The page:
Russia's new space station module, Nauka, mistakenly fired its thrusters after docking on Thursday.
The mistake caused the entire space station to spin around 540 degrees and flip upside down.
NASA and Russian flight controllers were able to get it back to its original position after an hour.
The International Space Station did some orbital acrobatics on Thursday, after a new Russian module malfunctioned.
A few hours after it had docked to the ISS, the module - called Nauka - started unexpectedly firing its thrusters, essentially trying to pull itself away from the football-field-sized station. A tug of war ensued between the errant module and the four gyroscopes that typically keep the ISS steady. Nauka's thrusters wound up spinning the station around and flipping it over.
"It's exactly like doing a back flip," Zebulon Scoville, a NASA flight director who was in charge of mission control on Thursday afternoon, told The New York Times.
NASA reported Thursday that the station had rotated 45 degrees. But Scoville told the Times that figure was "a little incorrectly reported," and the ISS actually spun 540 degrees, or one-and-a-half times around, before coming to a stop upside down.
It took NASA and Russian flight controllers an hour to return the ISS to its original orientation.
Russian flight controllers couldn't communicate with Nauka
Nauka had already encountered several technical issues on its way to the ISS, but once it docked, all seemed fine - until computers at mission control suggested otherwise.
"We had two messages - just two lines of code - saying that something was wrong," Scoville told the Times.
At first, he said, he thought it could be a false alarm.
"And then I looked up at the video monitors and saw all the ice and thruster firings," he said, adding, "You get about half a breath of 'Oh, geez, what now?' and then you kind of push that down and just work the problem."
Russian mission controllers in Moscow told NASA that there was no way to contact Nauka to turn off the thrusters, the Times reported, since the module can only receive commands from the ground. It would be another 70 minutes until the space station was over Russia.
So Scoville and his colleagues had to come up with an immediate alternative. Flight controllers fired thrusters on two other parts of the Russian side of the ISS to try and get the station back into position. US and Russian flight controllers told the crew members aboard the ISS to lock down the station's radiators and solar arrays.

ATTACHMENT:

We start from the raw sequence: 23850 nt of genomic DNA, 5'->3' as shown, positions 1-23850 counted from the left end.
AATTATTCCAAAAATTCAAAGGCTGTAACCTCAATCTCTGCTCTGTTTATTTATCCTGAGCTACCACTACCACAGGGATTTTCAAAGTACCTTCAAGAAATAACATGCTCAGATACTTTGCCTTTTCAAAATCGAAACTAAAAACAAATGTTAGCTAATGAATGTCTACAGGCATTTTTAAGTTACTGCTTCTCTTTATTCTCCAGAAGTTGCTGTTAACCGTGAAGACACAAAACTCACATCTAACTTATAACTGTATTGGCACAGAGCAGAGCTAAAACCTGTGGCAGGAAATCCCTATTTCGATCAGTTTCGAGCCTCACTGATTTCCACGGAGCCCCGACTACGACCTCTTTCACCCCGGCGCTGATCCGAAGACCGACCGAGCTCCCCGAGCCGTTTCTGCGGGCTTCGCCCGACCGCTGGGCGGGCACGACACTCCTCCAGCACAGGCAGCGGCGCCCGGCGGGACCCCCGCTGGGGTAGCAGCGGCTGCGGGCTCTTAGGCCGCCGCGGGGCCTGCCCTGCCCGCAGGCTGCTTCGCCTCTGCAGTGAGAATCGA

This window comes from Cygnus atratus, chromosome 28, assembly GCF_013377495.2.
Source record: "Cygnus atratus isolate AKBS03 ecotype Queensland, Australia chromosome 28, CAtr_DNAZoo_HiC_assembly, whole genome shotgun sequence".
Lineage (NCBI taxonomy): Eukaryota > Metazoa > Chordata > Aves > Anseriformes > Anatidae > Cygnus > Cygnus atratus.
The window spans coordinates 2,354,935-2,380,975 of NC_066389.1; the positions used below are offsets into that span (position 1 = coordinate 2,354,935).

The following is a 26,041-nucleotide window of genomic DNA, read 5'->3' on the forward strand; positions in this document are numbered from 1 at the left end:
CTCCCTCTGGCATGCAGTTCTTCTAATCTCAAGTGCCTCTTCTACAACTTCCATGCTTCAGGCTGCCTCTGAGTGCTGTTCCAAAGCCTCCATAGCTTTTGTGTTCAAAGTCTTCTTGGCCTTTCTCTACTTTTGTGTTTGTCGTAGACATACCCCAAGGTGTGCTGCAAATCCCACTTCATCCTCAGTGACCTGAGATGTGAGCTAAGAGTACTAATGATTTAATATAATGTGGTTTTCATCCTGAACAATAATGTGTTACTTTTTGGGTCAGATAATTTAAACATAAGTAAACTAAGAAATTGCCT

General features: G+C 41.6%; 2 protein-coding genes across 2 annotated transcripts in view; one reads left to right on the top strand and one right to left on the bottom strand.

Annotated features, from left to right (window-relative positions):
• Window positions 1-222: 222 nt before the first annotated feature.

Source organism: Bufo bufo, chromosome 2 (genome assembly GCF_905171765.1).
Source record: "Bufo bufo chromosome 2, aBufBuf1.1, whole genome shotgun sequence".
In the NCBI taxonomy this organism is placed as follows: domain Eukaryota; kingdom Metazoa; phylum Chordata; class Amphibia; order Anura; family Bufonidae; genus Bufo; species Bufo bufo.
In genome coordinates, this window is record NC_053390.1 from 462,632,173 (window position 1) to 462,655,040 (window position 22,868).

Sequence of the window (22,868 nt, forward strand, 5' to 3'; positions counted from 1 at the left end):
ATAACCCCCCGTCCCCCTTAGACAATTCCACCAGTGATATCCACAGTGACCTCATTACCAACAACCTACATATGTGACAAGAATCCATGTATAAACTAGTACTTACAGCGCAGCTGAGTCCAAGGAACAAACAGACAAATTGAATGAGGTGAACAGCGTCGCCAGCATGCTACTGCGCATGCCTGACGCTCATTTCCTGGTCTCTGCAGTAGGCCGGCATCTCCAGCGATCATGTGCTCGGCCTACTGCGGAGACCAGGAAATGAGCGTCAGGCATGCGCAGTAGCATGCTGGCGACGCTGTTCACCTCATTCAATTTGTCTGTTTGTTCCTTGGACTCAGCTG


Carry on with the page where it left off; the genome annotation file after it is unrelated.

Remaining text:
Currently there are two cosmonauts, Oleg Novitskiy and Pyotr Dubrov, aboard the station, as well as and five astronauts: Akihiko Hoshide of the Japan Aerospace Exploration Agency, Thomas Pesquet of the European Space Agency, and Shane Kimbrough, Megan McArthur, and Mark Vande Hei of NASA.
NASA lost contact with the space station twice, for a total of 11 minutes, according to the Times.
Eventually, Nauka's thrusters shut off, likely because they ran out of propellant.
"After doing that back flip one-and-a-half times around, it stopped and then went back the other way," Scoville said.
By 1:30 p.m., NASA announced the station had returned to its proper position. Russian flight controllers confirmed to NASA 45 minutes later that they had disabled Nauka's errant thrusters.
The space station seems to be in good shape
Russia's space agency, Roscosmos, is investigating the cause of Nauka's mishap.
"Due to a short-term software failure, a direct command was mistakenly implemented to turn on the module's engines for withdrawal," Vladimir Solovyov, flight director of Russia's segment of the ISS, said in a statement on Friday.
Preliminary analysis indicates that the space station remains in good shape, though.
"All other station systems are operating perfectly," NASA said on Thursday afternoon. "None of the other appendages were damaged in any way."
A sudden loss of control over the space station's orientation is not common, NASA said, but there are procedures in place to address such an issue when it does arise. Occasionally, flight controllers also deliberately change the ISS's orientation to avoid space debris or make it easier for a spacecraft to dock.
The crew was never in danger, according to NASA. They didn't even feel the station move or shake.
That said, Scoville told the Times that this was the first time he's had to declare a "spacecraft emergency" in seven years as a flight director.
NASA defines such an emergency as "an anomalous state" that, should it continue, would result in the loss of the entire space station.
"We knew we had a limited amount of time," Scoville said.
Morgan McFall-Johnsen contributed reporting.
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